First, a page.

The talks ranged from case studies of companies switching to Linux and OpenOffice.org, to macro programming, to discussions of the work of the OOo developer community, and much more. I gave my talk on technical and academic writingusing OOo.A highlight of this conference for me (as in San Diego) was the chance to meet people whom I knew only from email and the lists, and the chance to talk more with Ian Lynch about his INGOTS (International Grades in Office Technology) certification scheme, which is expanding rapidly from its UK base into other countries. After hours we retired to a nearby pub and continued socialising until far too late; an important part of any conference!
20 April 2005
OpenOffice.org MiniConf Downunder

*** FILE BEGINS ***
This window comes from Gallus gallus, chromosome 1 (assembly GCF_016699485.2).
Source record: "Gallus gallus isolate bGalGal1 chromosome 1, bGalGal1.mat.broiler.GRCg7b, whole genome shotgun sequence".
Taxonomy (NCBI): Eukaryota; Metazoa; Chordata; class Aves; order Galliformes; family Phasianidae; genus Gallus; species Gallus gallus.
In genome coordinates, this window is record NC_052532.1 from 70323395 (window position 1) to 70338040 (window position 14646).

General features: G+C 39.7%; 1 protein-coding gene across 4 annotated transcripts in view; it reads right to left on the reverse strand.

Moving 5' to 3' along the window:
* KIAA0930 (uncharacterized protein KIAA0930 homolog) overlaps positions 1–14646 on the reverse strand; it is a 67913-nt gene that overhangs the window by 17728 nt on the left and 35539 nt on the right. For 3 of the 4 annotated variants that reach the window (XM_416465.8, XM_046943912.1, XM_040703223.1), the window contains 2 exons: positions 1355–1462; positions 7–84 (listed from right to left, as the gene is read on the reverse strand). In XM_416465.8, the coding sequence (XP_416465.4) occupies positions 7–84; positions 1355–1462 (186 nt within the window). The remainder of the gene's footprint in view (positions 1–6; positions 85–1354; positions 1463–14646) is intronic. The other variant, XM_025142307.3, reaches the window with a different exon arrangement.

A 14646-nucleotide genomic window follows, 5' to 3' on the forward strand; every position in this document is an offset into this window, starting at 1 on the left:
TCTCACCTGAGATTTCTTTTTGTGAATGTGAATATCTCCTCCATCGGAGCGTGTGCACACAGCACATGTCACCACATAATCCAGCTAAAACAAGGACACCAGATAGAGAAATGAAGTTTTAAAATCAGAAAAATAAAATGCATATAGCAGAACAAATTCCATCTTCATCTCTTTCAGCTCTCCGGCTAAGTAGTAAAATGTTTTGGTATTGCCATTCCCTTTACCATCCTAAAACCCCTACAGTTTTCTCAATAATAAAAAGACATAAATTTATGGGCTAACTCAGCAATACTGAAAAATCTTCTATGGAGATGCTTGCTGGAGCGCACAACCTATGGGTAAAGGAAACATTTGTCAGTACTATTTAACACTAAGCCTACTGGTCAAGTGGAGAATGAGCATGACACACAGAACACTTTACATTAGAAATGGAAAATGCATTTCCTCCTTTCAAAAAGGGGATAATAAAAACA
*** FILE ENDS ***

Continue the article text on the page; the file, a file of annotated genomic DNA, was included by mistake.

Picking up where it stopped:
After only three weeks at home (during which I failed to catch up with the accumulated snail mail, among other things), I set off on another trip. This one is relatively short: only 11 days, and all within Australia. I'm starting in Canberra with the OpenOffice.org MiniConf, associated with linux.conf.au. The Linux conference runs from Monday 18 April through Saturday 23 April. The first two days are for a series of miniconferences, of which OpenOffice.org is one. This conference is quite different from the RegiCon in San Diego, because it has no associated trade show; it's all talks, held in lecture halls at the Manning Clarke Centre, Australian National University. So I had no place to display and sell my collection of books about OOo. In fact the conference did not allow book sales, on the grounds that they had an official bookseller. This argument would have been more convincing to me if the bookseller had actually been there during the two days of the miniconf (they didn't show up until Wednesday) and if the bookseller had any books on OpenOffice.org on display (they didn't). Not to worry... I displayed my books on a table outside the OOo lecture hall but did not sell them. Lots of people expressed interest in the books, and no one from the linux conference came by to complain.